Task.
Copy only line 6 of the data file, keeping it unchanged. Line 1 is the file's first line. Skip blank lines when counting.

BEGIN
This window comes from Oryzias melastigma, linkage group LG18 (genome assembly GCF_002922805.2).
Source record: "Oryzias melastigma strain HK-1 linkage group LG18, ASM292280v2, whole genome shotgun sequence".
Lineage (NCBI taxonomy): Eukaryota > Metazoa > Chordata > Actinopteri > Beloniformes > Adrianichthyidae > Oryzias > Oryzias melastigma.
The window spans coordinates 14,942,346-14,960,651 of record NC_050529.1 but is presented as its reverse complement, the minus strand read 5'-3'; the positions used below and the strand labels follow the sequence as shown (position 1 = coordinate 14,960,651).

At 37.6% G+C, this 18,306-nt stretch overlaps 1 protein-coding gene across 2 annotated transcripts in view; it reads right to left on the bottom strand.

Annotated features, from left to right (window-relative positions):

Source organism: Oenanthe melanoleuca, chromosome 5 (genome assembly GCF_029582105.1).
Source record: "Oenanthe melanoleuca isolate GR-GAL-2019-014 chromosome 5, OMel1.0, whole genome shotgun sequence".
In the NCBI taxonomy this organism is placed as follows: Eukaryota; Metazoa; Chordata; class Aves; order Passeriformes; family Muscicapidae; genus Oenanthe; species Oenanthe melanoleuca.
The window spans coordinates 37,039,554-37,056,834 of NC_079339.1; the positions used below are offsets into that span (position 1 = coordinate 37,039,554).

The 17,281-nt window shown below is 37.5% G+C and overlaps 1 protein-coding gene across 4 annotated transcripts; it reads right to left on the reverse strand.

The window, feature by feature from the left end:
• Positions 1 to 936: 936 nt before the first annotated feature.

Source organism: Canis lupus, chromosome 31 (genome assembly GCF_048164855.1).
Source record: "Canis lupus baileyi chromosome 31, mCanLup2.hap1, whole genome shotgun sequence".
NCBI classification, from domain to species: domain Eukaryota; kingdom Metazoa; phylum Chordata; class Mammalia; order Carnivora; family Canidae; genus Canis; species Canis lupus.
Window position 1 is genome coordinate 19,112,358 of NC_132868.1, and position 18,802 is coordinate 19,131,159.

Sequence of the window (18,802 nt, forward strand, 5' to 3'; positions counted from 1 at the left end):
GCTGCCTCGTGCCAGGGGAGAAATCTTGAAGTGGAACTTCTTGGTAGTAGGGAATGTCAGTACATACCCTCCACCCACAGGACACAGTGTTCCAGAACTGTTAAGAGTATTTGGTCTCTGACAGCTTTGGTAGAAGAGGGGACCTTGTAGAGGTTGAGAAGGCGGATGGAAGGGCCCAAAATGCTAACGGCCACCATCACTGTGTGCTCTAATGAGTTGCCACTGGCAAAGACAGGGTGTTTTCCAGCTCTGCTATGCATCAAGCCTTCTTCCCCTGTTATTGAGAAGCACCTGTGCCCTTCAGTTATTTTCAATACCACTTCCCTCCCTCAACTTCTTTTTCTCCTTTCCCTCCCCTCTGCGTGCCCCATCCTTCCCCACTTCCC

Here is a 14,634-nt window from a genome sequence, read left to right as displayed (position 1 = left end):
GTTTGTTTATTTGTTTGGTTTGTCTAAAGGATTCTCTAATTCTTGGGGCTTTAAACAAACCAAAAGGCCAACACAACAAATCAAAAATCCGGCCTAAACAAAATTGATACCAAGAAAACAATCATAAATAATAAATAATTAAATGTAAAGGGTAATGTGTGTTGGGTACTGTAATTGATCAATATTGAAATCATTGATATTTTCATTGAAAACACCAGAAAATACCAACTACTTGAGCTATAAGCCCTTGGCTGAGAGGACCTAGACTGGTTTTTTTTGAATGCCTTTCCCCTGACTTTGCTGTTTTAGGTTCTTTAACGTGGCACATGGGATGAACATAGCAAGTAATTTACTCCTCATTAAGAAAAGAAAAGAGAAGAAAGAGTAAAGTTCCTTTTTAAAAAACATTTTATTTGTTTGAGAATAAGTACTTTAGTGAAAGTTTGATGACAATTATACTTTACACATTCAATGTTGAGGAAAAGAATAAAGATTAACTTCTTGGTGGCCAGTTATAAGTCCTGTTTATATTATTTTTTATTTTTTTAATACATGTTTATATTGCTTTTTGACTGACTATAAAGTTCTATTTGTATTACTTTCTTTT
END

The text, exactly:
Annotated features, from left to right (window-relative positions):